- ^ Josephy (1965), p. 248
- ^ Josephy (1965), p.240
- ^ a b Richard White (1991), p.191
- ^ a b Robert M. Utley (2003), p.193
- ^ Howard R. Lamar (1977), p.449
- ^ Richard White (1991), p.305
- ^ Josephy (1965), p.249
- ^ a b Howard R. Lamar (1977), pp.446-447
- ^ Josephy (1965), p.251
- ^ Robert M. Utley (2003), p.192
- ^ Robert M. Utley (2003), p.194
- ^ Robert M. Utley (2003), p.195
- ^ Howard R. Lamar (1977), pp.328-329
- ^ Gatto, Steve. "Wyatt Earp History Page". WyattEarp.Net. http://www.wyattearp.net/. Retrieved February 25, 2011.
- ^ Robert M. Utley (2003), p.196
- ^ Richard White (1991), pp.280-281
- ^ Robert M. Utley (2003), pp.200-201
- ^ Robert M. Utley (2003), pp.202-203
- ^ Robert M. Utley (2003), pp.204-206
- ^ Howard R. Lamar (1977), p.1189
- ^ Robert M. Utley (2003), p.197
- ^ Robert M. Utley (2003), p.198
- ^ Howard R. Lamar (1977), p.1251
- ^ Robert M. Utley (2003), p.207
- ^ a b Howard R. Lamar (1977), p.667
- ^ Robert M. Utley (2003), p.209
- ^ Howard R. Lamar (1977), p.609
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- ^ a b Robert M. Utley (2003), p.208
- ^ Howard R. Lamar (1977), p.637
- ^ a b Richard White (1991), p.171
- ^ Richard White (1991), p.177
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- ^ Richard White (1991), p.173
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- ^ Richard White (1991), p.137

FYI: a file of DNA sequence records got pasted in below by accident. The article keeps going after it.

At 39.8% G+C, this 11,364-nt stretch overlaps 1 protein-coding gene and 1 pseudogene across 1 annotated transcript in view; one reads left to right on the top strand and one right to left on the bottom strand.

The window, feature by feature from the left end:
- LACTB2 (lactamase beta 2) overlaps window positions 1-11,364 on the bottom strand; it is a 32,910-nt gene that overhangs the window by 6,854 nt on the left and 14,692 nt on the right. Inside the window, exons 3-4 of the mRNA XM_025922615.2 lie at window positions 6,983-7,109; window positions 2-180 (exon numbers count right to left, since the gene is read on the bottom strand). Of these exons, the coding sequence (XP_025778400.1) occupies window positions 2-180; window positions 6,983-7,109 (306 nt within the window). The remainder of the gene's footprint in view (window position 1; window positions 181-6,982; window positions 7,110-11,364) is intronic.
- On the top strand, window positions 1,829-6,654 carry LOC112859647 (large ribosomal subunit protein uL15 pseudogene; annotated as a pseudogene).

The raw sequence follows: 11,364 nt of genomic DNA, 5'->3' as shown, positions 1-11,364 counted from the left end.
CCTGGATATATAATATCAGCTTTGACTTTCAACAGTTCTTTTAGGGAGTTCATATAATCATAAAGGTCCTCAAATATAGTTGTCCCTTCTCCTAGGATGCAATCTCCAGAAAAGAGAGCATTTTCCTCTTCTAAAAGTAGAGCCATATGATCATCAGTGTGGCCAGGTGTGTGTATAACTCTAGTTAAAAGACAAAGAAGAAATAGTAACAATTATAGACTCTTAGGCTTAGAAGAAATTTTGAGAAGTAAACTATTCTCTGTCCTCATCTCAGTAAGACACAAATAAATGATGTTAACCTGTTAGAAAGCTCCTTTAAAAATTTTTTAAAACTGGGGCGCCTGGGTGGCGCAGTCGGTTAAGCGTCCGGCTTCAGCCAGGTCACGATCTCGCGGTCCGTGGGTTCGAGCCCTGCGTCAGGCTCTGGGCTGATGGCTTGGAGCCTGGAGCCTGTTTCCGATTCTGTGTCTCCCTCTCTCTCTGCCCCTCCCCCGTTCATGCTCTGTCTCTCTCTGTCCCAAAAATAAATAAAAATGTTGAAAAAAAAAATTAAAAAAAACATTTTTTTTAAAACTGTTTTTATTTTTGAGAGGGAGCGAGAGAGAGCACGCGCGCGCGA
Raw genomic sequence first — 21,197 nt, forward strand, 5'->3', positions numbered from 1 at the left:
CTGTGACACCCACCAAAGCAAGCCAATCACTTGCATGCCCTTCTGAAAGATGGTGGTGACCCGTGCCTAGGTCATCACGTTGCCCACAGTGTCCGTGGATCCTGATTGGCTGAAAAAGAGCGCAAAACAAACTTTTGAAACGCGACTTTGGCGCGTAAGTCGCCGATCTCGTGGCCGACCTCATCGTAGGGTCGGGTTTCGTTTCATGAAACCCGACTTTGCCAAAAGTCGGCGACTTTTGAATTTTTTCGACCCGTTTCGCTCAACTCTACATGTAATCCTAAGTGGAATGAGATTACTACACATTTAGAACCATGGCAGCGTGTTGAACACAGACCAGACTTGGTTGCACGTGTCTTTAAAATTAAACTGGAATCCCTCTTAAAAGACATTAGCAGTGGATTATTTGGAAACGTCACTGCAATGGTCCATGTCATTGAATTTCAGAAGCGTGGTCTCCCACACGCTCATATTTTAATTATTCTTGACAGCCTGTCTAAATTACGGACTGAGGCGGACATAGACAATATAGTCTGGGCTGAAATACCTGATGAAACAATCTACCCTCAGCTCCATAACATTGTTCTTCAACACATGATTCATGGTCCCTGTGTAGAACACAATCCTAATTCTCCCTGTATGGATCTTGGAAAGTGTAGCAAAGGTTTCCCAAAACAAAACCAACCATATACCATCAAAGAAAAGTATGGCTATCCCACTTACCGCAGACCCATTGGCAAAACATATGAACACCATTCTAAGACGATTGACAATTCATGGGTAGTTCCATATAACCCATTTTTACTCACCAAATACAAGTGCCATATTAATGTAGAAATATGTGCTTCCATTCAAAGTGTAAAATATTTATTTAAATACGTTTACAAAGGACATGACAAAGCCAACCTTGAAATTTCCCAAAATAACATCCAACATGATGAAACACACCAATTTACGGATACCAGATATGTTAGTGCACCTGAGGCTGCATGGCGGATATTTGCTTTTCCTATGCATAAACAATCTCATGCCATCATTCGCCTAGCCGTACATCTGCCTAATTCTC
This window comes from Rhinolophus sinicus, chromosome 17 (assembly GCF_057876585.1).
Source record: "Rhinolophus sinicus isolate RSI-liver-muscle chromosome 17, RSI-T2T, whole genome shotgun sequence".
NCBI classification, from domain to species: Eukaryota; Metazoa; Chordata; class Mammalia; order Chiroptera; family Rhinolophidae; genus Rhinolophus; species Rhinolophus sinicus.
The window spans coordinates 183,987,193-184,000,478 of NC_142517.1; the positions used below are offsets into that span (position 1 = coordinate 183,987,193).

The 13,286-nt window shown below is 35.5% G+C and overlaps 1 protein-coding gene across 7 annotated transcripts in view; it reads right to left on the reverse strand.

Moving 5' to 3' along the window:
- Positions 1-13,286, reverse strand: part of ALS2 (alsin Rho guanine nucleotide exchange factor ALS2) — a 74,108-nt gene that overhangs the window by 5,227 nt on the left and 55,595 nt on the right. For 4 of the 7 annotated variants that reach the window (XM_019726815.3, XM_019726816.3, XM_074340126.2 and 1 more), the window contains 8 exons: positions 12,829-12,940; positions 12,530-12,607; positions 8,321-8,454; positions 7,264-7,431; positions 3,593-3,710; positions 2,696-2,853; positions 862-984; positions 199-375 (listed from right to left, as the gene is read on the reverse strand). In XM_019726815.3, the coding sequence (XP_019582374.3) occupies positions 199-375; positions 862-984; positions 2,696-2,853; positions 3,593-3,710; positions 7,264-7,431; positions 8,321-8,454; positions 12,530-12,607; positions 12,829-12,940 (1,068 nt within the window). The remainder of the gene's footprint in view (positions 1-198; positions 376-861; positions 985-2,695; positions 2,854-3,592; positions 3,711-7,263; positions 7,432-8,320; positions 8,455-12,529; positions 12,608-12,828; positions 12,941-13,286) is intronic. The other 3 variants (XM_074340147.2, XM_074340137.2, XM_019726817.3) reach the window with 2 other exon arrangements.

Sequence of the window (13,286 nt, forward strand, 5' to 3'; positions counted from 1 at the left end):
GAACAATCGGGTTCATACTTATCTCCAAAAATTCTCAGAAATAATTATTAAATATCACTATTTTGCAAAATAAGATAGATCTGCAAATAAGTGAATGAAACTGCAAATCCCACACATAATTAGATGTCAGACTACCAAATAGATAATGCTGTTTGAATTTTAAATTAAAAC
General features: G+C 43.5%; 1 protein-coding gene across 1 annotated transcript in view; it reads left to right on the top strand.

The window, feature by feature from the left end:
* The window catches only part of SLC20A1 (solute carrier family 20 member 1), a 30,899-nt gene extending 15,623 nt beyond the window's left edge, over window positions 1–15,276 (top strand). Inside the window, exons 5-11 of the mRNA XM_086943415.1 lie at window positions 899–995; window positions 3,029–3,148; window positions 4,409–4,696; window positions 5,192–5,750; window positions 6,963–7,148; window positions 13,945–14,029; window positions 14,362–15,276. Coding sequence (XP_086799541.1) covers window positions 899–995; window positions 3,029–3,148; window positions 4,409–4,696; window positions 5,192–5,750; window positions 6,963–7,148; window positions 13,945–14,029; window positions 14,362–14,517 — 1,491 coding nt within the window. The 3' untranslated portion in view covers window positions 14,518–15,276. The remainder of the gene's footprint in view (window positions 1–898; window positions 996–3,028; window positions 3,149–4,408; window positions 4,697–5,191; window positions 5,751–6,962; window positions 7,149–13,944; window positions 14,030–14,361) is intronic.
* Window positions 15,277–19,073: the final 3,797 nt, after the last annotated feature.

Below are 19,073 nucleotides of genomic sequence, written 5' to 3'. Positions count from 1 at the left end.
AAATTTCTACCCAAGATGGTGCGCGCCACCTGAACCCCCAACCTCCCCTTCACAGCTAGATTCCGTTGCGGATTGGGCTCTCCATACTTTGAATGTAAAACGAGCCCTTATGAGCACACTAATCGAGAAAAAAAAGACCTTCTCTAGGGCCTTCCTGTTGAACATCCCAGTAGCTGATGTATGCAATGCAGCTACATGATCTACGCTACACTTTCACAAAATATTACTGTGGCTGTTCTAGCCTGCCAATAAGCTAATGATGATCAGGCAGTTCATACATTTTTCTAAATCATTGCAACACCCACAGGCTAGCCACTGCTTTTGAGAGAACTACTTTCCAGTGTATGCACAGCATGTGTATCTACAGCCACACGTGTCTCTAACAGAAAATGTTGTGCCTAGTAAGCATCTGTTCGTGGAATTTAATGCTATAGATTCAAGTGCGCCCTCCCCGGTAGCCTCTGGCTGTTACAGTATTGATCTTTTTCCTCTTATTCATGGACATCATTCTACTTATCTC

- ^ Richard White (1991), p.139
- ^ Richard White (1991), p.141
- ^ Richard White (1991), p.145
- ^ a b Richard White (1991), p.143
- ^ Richard White (1991), p.147
- ^ Howard R. Lamar (1977), p.639
- ^ Richard White (1991), pp.146-147
- ^ Howard R. Lamar (1977), p.640
- ^ Richard White (1991), p.151
- ^ Robert M. Utley (2003), p.146
- ^ a b Robert M. Utley (2003), p.227
- ^ Richard White (1991), p.252
- ^ Richard White (1991), p.248
- ^ Richard White (1991), p.249
- ^ Richard White (1991), p.250
- ^ Howard R. Lamar (1977), p.994
- ^ Robert M. Utley (2003), p.230
- ^ Robert M. Utley (2003), p.231
- ^ Richard White (1991), p.196
- ^ Richard White (1991), p.209
- ^ Josephy (1965), p.347
- ^ Richard White (1991), pp.209-210
- ^ Richard White (1991), p.299
- ^ a b Robert M. Utley (2003), p.238
- ^ Robert M. Utley (2003), p.239
- ^ Howard R. Lamar (1977), pp.818-820
- ^ Katherine Harris, Long Vistas: Women and Families on Colorado Homesteads (1993)
- ^ Elliott West, Growing Up with the Country: Childhood on the Far Western Frontier (1989)
- ^ Elizabeth Hampsten, Settlers' Children: Growing Up on the Great Plains (1991)
- ^ Lillian Schlissel, Byrd Gibbens and Elizabeth Hampsten, Far from Home: Families of the Westward Journey (2002)
- ^ Pamela Riney-Kehrberg, Childhood on the Farm: Work, Play, and Coming of Age in the Midwest (2005)
- ^ Richard White (1991), pp.218-219
- ^ Richard White (1991), pp.219-220
- ^ Howard R. Lamar (1977), p.176
- ^ a b Howard R. Lamar (1977), p.269
- ^ Howard R. Lamar (1977), p.175
- ^ Howard R. Lamar (1977), pp.181-182